## Sunday, 13 September 2015

### Has an entire generation been ill-advised on Financial Planning? (Part 2)

In the previous post, I have talked about the steps to create our own insurance which has an investment component comprising 60% “CPF bonds” and 40% “STI ETF”. For this post, I will touch how it generates a better return.

Projected returns

From the SPDR STI ETF’s track record, the annualised return is 7.11% as of end August 15. While for the “CPF bonds”, we have to assume under two scenarios: i) 4% returns or ii) 5% returns. This is because while the Singapore government guarantees 4% for the CPF SA, the first combined \$60,000 yields an additional 1%. Also as some will purchase whole life when young (25 to 30), the voluntary contributions may result in “CPF bonds” that are likely to yield 5% instead of 4%.

Assume “4% CPF Bond return” scenario

The formula is simple where the weight of each asset class is multiplied by its returns and then added up to calculate the projected returns

Hence projected is 0.04*0.6 + 0.0711*0.4= 5.24%

However like most insurance products, despite the projected returns stated in the benefit illustrations (i.e. 4.75%), the actual returns we receive will be lower because of distribution cost.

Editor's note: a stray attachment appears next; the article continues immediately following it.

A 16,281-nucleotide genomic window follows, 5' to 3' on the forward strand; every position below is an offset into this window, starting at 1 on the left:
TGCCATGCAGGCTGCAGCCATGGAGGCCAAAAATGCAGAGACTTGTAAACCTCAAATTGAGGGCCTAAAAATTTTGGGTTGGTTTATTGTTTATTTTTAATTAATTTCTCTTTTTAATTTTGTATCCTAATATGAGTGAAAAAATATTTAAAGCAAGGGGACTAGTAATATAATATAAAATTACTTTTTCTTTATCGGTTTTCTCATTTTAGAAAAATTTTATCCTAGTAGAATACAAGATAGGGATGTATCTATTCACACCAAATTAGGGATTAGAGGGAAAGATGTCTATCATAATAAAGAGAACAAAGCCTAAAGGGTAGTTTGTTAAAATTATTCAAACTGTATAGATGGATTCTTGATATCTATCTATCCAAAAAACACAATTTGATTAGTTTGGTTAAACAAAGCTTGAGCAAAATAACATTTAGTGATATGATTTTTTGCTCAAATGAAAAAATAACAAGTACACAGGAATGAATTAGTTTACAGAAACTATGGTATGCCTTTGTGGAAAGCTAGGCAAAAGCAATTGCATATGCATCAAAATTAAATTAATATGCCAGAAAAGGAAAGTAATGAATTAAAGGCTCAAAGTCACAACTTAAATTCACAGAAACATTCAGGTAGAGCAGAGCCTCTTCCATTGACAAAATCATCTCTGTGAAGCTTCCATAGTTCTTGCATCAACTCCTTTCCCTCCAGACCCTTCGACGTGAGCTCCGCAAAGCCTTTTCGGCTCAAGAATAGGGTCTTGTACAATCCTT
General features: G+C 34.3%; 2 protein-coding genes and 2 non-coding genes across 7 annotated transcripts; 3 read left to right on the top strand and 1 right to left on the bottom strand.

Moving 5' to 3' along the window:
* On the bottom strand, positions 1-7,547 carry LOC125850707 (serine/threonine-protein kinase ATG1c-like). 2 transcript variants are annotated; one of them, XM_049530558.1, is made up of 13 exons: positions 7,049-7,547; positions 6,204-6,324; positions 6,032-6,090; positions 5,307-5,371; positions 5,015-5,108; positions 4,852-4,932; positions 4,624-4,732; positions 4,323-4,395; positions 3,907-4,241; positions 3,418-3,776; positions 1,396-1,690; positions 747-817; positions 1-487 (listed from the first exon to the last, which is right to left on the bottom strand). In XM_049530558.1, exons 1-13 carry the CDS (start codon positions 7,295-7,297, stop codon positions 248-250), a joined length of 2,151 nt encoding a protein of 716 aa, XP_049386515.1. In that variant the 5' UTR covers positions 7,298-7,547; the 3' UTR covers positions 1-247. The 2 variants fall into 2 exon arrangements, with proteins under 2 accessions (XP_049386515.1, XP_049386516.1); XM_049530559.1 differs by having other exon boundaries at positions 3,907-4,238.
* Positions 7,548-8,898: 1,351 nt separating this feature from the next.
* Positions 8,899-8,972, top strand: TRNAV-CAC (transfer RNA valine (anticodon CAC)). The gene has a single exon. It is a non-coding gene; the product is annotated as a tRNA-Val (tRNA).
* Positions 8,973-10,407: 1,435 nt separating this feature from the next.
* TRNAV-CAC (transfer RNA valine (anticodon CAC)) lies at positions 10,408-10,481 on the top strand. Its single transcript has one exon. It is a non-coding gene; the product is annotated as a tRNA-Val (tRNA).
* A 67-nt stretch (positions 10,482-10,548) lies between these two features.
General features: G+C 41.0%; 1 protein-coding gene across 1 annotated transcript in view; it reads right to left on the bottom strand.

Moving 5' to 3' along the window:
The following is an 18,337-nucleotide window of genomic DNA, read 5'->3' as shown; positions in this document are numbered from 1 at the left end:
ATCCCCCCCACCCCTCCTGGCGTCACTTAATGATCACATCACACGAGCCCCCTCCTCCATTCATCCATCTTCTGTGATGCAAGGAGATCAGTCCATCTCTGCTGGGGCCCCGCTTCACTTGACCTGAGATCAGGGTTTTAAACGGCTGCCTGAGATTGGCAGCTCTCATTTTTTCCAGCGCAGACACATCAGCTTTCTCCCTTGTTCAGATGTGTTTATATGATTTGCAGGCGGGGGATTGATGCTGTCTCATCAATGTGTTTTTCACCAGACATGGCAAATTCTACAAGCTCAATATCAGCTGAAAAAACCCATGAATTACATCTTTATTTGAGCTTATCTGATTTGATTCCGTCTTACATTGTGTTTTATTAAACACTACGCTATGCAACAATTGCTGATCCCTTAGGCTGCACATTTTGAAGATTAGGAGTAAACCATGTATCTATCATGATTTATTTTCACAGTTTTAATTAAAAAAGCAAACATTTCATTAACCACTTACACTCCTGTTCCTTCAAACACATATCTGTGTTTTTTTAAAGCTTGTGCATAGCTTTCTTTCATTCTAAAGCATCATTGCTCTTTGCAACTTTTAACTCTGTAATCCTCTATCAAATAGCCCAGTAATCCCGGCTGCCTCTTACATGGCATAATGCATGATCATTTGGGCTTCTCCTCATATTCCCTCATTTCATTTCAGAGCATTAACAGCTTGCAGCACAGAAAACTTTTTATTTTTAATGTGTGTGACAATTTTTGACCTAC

Hence for the DIY plan, the annual projected returns is \$1200*0.04+ \$800*0.0711=\$104.88

The returns in percentage will be \$104.88/\$2153.60= 4.87%

Assume “5% CPF Bond return”

The projected return will be 5.84% and actual returns will be 5.43%.

This return is higher than the bonus projections of any whole life!

While people may note after the age of 65, there is no longer term coverage. A reason for it is because after 65, you would have accumulated more than \$100,000 in savings through CPF and STI ETF which can be withdrawn anytime. Furthermore, at the age of 65, it is likely there are no dependents/housing loan obligations. Therefore insurance for dependents is not required.

Back testing the strategy

Using the period of April 2002 (SPDR STI ETF’s inception) till now, and comparing between the returns of our DIY plan and whole life. The DIY plan has returned 5.24% annually. On the contrary, many whole life have difficulty meeting their projected returns [4.75% (from 2013) or 5.25%] stated on their benefit illustrations table.

Conclusion

So there you have it, a replicated DIY insurance plan offering a matching/better returns. This was achieved mainly through investing in AAA rated sovereign CPF bonds yielding a 4-5% annual return and equity investing through STI ETF.

Furthermore, it’s worth noting should Jerome fall in financial hard times, he has the option of cashing out the STI ETF proceeds anytime. Similarly, he could cash out his “CPF bonds” anytime if he is above age 55. This is unlike whole life where if we are to surrender our policy, it results in a drastic reduction of our cash bonus returns (probably in the region of 1-3%).

I have provided the projected return of this plan below. Do note this plan assumes that the policy starts from age 27. You may compare it to the benefit illustration tables of insurance products you will receive in the future but just remember the starting age will be different.